beans, soapbox
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care & feeding



This was the bonfire that burned last night as our friends’ 21 year old son was remembered.  There are many sights to give you pause at a funeral for a young person; for me, the droves of stunned and tearful young men and women scrubbed into respectful attire hit me hard.

It’s common to say that the ceremony of remembrance lays someone to rest.  In Rupert’s case, it hardly seems accurate.  The roaring flames were the culminating moment of a giant communal effort to launch his boundless spirit into the crackling, infinite universe.  Even the incongruity of the uniformed firemen assigned to monitor the blaze felt right to me.  The wind whipped, and the flames rose, and here were these earthbound humans with hoses, working to contain this grief and love as it consumed everything that was offered to it and transformed it into something both vanishing and permanent.

It’s hard to accept what is served, sometimes.  Hard not to hunger for a different reality.

I feel too rattled and scattered to write about eating today.  But I promised I would write about hunger, and that feels a little more possible.

There are a lot of different kinds of hunger I can write about from a personal or eyewitness perspective: the specific and ravenous appetite of pregnancy; the greedy, snuffling, humming, sighing, leg-pumping bliss of a baby at the breast; the locust-emulating, counter-ravaging hunt for calories of a clutch of male humans after sports; the nibbly, mainly mental urge for a bag of crunchy things (or a chew toy) on a long drive; the nostalgia-fueled imaginings in the lead-up to a holiday meal.  But I haven’t ever been desperately hungry, or watched as my children felt the pangs of empty bellies with no relief up my sleeve.

It’s not that I don’t think about food politics at all.  In fact I spend a lot of time thinking about my own and my neighbors’ access to calories that are unsprayed, uncorporate, untrucked and unpackaged.  But I gawk a little when, after wrestling my tantrum-prone conscience through the aisles of the grocery store, I see a cart at the checkout line with five cases of soda, ten frozen dinners and some Pop-Tarts. I wonder about wanting to eat that way, but I don’t stop to think much about feeling like I have to.

The Giving Table has organized a way to bring awareness to this issue today, by asking food bloggers to direct our attention to the stark reality that the government food stamp program, a reality for 50 million people in this country, posits that less than $1.50 per meal ought to cover things.  You aren’t going to get a lot of broccoli on the table at that rate. Assuming you knew enough to want the broccoli, and had reasonable access to a market that might supply it.  As a bare-bones measure to try to keep hungry people (especially children) fed, the SNAP or food stamps program deserves our energy to defend it, and it’s now in jeopardy.  With about 30 seconds of your time, send a letter to your congressperson urging them to fight for it.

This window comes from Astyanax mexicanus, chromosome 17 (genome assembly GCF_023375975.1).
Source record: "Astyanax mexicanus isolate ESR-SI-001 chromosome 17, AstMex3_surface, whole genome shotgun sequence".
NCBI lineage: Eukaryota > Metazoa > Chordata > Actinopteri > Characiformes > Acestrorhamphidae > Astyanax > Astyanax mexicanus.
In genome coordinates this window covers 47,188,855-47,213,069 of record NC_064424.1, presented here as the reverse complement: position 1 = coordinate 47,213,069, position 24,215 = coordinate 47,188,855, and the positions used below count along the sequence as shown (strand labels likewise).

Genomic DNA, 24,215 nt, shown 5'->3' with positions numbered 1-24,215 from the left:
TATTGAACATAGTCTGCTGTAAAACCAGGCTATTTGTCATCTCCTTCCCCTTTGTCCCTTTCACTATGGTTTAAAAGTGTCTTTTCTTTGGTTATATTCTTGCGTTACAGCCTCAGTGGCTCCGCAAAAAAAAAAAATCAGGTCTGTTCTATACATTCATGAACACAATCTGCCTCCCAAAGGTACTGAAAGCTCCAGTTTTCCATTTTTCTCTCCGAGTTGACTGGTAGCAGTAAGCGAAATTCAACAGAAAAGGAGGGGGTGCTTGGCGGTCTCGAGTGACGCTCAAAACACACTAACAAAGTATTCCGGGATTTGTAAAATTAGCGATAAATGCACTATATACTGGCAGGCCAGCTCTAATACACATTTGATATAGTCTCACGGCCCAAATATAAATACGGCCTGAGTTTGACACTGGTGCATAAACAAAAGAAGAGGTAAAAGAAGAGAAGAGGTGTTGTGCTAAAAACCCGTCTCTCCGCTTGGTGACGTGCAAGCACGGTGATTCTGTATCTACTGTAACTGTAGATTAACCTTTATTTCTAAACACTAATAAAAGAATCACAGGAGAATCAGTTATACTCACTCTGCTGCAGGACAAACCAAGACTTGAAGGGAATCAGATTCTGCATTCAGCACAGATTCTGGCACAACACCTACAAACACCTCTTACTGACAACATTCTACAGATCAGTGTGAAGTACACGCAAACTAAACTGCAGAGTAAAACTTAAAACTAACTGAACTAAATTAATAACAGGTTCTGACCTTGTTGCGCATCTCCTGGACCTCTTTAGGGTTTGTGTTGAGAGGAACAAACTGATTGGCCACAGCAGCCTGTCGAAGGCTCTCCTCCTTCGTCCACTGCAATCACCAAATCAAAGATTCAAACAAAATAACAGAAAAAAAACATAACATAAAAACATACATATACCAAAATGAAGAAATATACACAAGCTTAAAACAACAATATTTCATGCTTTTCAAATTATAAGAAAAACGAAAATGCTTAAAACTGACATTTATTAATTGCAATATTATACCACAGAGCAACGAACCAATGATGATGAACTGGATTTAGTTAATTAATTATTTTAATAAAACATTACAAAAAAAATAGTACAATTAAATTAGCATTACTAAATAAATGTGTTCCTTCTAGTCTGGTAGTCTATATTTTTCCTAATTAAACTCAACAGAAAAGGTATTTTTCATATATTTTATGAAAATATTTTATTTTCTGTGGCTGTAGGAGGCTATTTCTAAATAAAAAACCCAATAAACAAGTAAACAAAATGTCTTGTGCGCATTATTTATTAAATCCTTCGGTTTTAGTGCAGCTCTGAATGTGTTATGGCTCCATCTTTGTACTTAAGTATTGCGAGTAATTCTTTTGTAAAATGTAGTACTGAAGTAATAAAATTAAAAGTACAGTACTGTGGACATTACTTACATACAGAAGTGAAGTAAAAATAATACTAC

Want to know more?  Watch the trailer below, and see the movie in a theater near you, or on demand at home.  It’s a good start, and you don’t have to look much farther for some stunning facts which establish a pretty diabolical set of schemes at work, limiting people’s access to what grows in the ground and subsidizing their access to what spews out of a factory and will make them sick.  Read more here, here, and here. Get mad about it.  Pump your fist in the air and roar, Rupert-style.  I feel silly giving you $4 recipes (though I love a pot of beans as much as the next girl), because pretending you’re hungry when you in fact have the luxury of spending your food dollar with a conscience undermines both endeavors, to my mind.  But preaching you a little closer to a community garden project in your city or town, or a program like this one–well, that I am OK with.





  1. Pingback: Poetry and Food | Laundry Line Divine

  2. I’m really sorry to hear about your neighbors son, hard to imagine young kids not being there. I’m amazed you posted, at a time like this. Good point about not wanting to put down a recipe that is low-cost, since you can spend the money. Although I think the exercise is a good one, I think many of us lose sight of how expensive some foods get, and it’s a good reminder.

  3. Condolences. I am totally with you, from the pot of beans to the grocery store to the slim experience with real hunger. So well said. I’ll be back.

  4. Amanda Huddleston says

    Exactly. Although my family and I can afford not to, we eat beans because I like them. And I find myself gawking in carts to, and am sad because people don’t know/don’t believe the truth about the “food” at the store. In fact, the store makes me so angry that I try not to go at all.
    So sorry about all the sadness in your life right now.

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